Orlov said: "I consider this our victory because the court to a large degree became a discussion about the guilt of Ramzan Kadyrov. I consider we convincingly proved this guilt.
"We will continue to talk about this in courts at various levels."
Moscow's Tverskoi district court ordered Memorial to pay Kadyrov $1,677 (50,000 roubles) in symbolic damages and Orlov an extra $670.9, far less than the $316,100 demanded by Kadyrov.
It said Orlov should publish a retraction within 10 days.
Kadyrov welcomed the verdict, saying he had had no choice but to take the matter to court.
"What is important is that it has been stated in court that Orlov was wrong," Interfax news agency quoted him as saying.
Orlov had made his accusations against Kadyrov on Memorial's website after the killing.
In 2007, Estemirova was awarded the Anna Politkovskaya prize - named after the murdered Russian journalist - by the Nobel Women's Initiative, a group established by female Nobel Peace Prize laureates.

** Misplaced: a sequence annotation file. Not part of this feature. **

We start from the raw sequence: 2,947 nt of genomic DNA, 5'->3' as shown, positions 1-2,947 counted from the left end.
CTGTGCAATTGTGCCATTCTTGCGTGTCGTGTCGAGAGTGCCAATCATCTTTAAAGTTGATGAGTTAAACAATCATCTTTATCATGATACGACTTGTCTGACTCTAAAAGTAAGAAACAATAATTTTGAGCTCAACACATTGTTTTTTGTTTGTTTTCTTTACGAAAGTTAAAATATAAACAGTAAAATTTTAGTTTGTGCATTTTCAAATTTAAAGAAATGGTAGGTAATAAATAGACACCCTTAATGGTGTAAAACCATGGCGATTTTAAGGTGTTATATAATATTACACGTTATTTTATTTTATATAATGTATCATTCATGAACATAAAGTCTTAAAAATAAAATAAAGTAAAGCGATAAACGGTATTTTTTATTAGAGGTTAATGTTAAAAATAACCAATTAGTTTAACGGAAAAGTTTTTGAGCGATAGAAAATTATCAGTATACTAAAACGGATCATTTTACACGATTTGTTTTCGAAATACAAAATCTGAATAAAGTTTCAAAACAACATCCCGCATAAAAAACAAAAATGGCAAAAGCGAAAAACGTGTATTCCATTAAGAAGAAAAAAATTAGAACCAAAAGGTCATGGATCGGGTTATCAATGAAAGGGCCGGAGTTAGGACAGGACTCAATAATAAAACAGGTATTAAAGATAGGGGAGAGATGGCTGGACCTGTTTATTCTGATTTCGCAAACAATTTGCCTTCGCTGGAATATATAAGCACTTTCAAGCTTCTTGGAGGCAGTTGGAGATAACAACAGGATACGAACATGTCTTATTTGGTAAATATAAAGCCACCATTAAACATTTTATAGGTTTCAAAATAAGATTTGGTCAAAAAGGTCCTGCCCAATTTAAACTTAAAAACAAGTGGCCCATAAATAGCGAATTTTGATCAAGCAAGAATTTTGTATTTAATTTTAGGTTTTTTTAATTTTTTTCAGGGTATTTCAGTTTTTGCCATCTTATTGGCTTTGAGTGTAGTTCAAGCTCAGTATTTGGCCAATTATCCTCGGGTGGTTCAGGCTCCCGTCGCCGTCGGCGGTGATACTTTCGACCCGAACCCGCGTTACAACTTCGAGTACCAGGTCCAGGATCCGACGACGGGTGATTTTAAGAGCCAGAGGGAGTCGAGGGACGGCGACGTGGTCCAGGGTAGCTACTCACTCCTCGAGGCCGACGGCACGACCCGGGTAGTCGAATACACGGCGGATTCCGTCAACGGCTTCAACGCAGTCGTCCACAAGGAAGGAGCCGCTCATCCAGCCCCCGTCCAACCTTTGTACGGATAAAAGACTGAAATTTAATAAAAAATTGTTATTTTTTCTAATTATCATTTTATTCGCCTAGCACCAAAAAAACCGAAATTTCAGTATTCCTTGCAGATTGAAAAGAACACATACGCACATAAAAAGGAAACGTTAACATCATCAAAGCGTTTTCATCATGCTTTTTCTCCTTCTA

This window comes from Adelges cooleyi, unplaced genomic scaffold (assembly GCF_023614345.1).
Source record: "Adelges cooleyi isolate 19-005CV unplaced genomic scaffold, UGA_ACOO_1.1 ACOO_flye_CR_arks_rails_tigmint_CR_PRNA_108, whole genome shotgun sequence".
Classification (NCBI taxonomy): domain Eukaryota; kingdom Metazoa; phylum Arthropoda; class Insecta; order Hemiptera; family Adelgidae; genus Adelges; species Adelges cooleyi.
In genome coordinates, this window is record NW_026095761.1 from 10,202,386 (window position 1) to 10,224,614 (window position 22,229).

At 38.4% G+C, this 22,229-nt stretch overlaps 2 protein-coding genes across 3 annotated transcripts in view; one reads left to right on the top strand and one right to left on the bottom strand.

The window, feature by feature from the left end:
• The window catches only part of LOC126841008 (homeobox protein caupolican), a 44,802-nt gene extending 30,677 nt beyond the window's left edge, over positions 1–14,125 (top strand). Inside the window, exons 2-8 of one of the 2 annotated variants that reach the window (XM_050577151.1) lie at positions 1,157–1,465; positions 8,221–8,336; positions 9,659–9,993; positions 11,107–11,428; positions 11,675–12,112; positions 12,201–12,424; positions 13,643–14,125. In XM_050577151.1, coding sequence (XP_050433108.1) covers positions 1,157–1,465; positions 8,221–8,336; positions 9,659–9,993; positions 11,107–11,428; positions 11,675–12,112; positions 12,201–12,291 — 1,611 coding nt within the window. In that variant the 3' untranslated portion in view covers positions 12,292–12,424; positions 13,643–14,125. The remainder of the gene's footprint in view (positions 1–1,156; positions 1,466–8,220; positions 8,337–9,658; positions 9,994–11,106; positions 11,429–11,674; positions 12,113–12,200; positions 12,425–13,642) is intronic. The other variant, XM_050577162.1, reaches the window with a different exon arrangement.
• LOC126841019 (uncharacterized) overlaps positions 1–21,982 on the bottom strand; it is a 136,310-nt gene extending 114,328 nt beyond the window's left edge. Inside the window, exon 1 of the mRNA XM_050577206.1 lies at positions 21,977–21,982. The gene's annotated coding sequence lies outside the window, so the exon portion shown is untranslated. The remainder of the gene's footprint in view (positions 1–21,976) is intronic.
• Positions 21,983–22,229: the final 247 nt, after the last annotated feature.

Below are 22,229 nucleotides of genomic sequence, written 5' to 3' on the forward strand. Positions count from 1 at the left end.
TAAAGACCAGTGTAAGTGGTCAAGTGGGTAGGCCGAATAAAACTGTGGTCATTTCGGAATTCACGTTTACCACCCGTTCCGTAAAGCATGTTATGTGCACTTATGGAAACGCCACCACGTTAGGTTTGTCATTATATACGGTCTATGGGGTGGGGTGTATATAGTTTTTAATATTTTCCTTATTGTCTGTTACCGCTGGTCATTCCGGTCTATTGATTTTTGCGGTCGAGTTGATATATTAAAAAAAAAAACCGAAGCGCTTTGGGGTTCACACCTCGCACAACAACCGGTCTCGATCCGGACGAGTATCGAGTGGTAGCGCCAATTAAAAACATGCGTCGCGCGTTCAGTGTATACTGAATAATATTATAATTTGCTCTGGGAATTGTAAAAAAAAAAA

'Climate of fear'
Memorial's lawyers said Kadyrov had created a climate of fear in Chechnya and had threatened to kill his enemies, including rights workers.
But they did not present direct evidence of any involvement by Kadyrov in the murder.
Andrei Krasnenkov, a lawyer for the Chechen leader, dismissed the evidence as "hearsay".
He said Kadyrov was also in the process of suing opposition newspaper Novaya Gazeta
for 10 million roubles over a series of articles that accused him of torture and extra-judicial killings.
Orlov said this was part of a campaign to silence critics in the media.
"Already a large number of journalists are afraid of writing about him," he said.
Opponents accuse Kadyrov of rights violations in Chechnya, the scene of two separatist wars with Russia in the 1990s, and of tolerating no independent voices in the region.
Kadyrov rejects the charges.
He has amassed enormous personal influence in the region and some analysts say this could eventually pose a renewed threat to Kremlin control.